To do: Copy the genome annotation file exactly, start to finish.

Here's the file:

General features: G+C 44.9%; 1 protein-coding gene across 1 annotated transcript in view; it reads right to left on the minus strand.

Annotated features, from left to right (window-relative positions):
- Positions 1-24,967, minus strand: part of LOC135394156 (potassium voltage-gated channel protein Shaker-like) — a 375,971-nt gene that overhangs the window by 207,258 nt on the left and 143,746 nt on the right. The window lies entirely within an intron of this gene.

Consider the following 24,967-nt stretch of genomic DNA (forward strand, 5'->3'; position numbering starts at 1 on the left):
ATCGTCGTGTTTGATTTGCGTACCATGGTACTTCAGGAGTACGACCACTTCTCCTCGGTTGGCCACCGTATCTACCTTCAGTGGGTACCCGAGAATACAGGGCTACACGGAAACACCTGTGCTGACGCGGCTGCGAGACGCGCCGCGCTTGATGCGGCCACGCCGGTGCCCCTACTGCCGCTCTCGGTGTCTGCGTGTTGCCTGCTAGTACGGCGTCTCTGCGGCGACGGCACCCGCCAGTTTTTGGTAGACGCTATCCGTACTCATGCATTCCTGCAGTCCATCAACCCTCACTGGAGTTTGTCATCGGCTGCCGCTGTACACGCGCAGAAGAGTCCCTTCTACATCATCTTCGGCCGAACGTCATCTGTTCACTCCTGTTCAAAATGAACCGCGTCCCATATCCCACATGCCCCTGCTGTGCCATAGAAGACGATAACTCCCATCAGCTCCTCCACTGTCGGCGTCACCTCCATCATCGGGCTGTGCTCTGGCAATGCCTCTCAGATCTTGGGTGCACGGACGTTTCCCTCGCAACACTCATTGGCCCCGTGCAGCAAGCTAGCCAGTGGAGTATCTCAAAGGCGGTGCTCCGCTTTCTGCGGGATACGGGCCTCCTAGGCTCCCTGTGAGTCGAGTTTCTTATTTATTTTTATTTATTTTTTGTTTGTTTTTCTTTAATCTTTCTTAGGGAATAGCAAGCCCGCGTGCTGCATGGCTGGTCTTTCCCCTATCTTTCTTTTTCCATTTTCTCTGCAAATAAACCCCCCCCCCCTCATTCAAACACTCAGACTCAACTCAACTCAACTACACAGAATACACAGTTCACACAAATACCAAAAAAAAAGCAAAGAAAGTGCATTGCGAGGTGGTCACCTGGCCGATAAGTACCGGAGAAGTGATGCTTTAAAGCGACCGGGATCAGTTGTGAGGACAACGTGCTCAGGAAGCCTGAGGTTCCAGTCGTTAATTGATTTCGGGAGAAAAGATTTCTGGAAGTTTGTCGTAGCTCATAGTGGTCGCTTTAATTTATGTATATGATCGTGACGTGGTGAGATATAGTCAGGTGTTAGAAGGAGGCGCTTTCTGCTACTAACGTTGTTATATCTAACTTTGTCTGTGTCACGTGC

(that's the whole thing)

General features: G+C 44.9%; 1 protein-coding gene across 1 annotated transcript in view; it reads right to left on the minus strand.

Annotated features, from left to right (window-relative positions):
- Positions 1-24,967, minus strand: part of LOC135394156 (potassium voltage-gated channel protein Shaker-like) — a 375,971-nt gene that overhangs the window by 207,258 nt on the left and 143,746 nt on the right. The window lies entirely within an intron of this gene.

Consider the following 24,967-nt stretch of genomic DNA (forward strand, 5'->3'; position numbering starts at 1 on the left):
ATCGTCGTGTTTGATTTGCGTACCATGGTACTTCAGGAGTACGACCACTTCTCCTCGGTTGGCCACCGTATCTACCTTCAGTGGGTACCCGAGAATACAGGGCTACACGGAAACACCTGTGCTGACGCGGCTGCGAGACGCGCCGCGCTTGATGCGGCCACGCCGGTGCCCCTACTGCCGCTCTCGGTGTCTGCGTGTTGCCTGCTAGTACGGCGTCTCTGCGGCGACGGCACCCGCCAGTTTTTGGTAGACGCTATCCGTACTCATGCATTCCTGCAGTCCATCAACCCTCACTGGAGTTTGTCATCGGCTGCCGCTGTACACGCGCAGAAGAGTCCCTTCTACATCATCTTCGGCCGAACGTCATCTGTTCACTCCTGTTCAAAATGAACCGCGTCCCATATCCCACATGCCCCTGCTGTGCCATAGAAGACGATAACTCCCATCAGCTCCTCCACTGTCGGCGTCACCTCCATCATCGGGCTGTGCTCTGGCAATGCCTCTCAGATCTTGGGTGCACGGACGTTTCCCTCGCAACACTCATTGGCCCCGTGCAGCAAGCTAGCCAGTGGAGTATCTCAAAGGCGGTGCTCCGCTTTCTGCGGGATACGGGCCTCCTAGGCTCCCTGTGAGTCGAGTTTCTTATTTATTTTTATTTATTTTTTGTTTGTTTTTCTTTAATCTTTCTTAGGGAATAGCAAGCCCGCGTGCTGCATGGCTGGTCTTTCCCCTATCTTTCTTTTTCCATTTTCTCTGCAAATAAACCCCCCCCCCCTCATTCAAACACTCAGACTCAACTCAACTCAACTACACAGAATACACAGTTCACACAAATACCAAAAAAAAAGCAAAGAAAGTGCATTGCGAGGTGGTCACCTGGCCGATAAGTACCGGAGAAGTGATGCTTTAAAGCGACCGGGATCAGTTGTGAGGACAACGTGCTCAGGAAGCCTGAGGTTCCAGTCGTTAATTGATTTCGGGAGAAAAGATTTCTGGAAGTTTGTCGTAGCTCATAGTGGTCGCTTTAATTTATGTATATGATCGTGACGTGGTGAGATATAGTCAGGTGTTAGAAGGAGGCGCTTTCTGCTACTAACGTTGTTATATCTAACTTTGTCTGTGTCACGTGC